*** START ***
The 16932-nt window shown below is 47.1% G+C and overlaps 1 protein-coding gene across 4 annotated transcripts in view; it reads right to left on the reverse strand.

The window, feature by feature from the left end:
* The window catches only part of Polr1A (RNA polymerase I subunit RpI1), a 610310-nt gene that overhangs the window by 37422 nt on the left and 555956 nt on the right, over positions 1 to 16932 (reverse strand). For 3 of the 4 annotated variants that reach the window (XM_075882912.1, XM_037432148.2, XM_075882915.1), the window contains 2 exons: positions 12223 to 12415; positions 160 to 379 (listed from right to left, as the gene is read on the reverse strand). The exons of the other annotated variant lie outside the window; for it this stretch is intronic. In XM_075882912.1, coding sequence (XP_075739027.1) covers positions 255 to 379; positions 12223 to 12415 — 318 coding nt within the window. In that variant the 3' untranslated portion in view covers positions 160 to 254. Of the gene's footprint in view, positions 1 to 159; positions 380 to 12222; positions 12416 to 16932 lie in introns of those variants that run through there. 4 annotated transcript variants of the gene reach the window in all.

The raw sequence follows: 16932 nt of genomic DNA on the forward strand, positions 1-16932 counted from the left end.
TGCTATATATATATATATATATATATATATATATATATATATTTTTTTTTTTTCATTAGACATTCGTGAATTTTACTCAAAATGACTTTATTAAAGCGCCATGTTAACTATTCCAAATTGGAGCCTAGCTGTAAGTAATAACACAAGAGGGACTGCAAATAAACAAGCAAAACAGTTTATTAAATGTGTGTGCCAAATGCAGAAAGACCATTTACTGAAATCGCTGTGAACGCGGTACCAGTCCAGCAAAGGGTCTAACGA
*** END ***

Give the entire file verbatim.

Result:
The 16932-nt window shown below is 47.1% G+C and overlaps 1 protein-coding gene across 4 annotated transcripts in view; it reads right to left on the reverse strand.

The window, feature by feature from the left end:
* The window catches only part of Polr1A (RNA polymerase I subunit RpI1), a 610310-nt gene that overhangs the window by 37422 nt on the left and 555956 nt on the right, over positions 1 to 16932 (reverse strand). For 3 of the 4 annotated variants that reach the window (XM_075882912.1, XM_037432148.2, XM_075882915.1), the window contains 2 exons: positions 12223 to 12415; positions 160 to 379 (listed from right to left, as the gene is read on the reverse strand). The exons of the other annotated variant lie outside the window; for it this stretch is intronic. In XM_075882912.1, coding sequence (XP_075739027.1) covers positions 255 to 379; positions 12223 to 12415 — 318 coding nt within the window. In that variant the 3' untranslated portion in view covers positions 160 to 254. Of the gene's footprint in view, positions 1 to 159; positions 380 to 12222; positions 12416 to 16932 lie in introns of those variants that run through there. 4 annotated transcript variants of the gene reach the window in all.

The raw sequence follows: 16932 nt of genomic DNA on the forward strand, positions 1-16932 counted from the left end.
TGCTATATATATATATATATATATATATATATATATATATATTTTTTTTTTTTCATTAGACATTCGTGAATTTTACTCAAAATGACTTTATTAAAGCGCCATGTTAACTATTCCAAATTGGAGCCTAGCTGTAAGTAATAACACAAGAGGGACTGCAAATAAACAAGCAAAACAGTTTATTAAATGTGTGTGCCAAATGCAGAAAGACCATTTACTGAAATCGCTGTGAACGCGGTACCAGTCCAGCAAAGGGTCTAACGA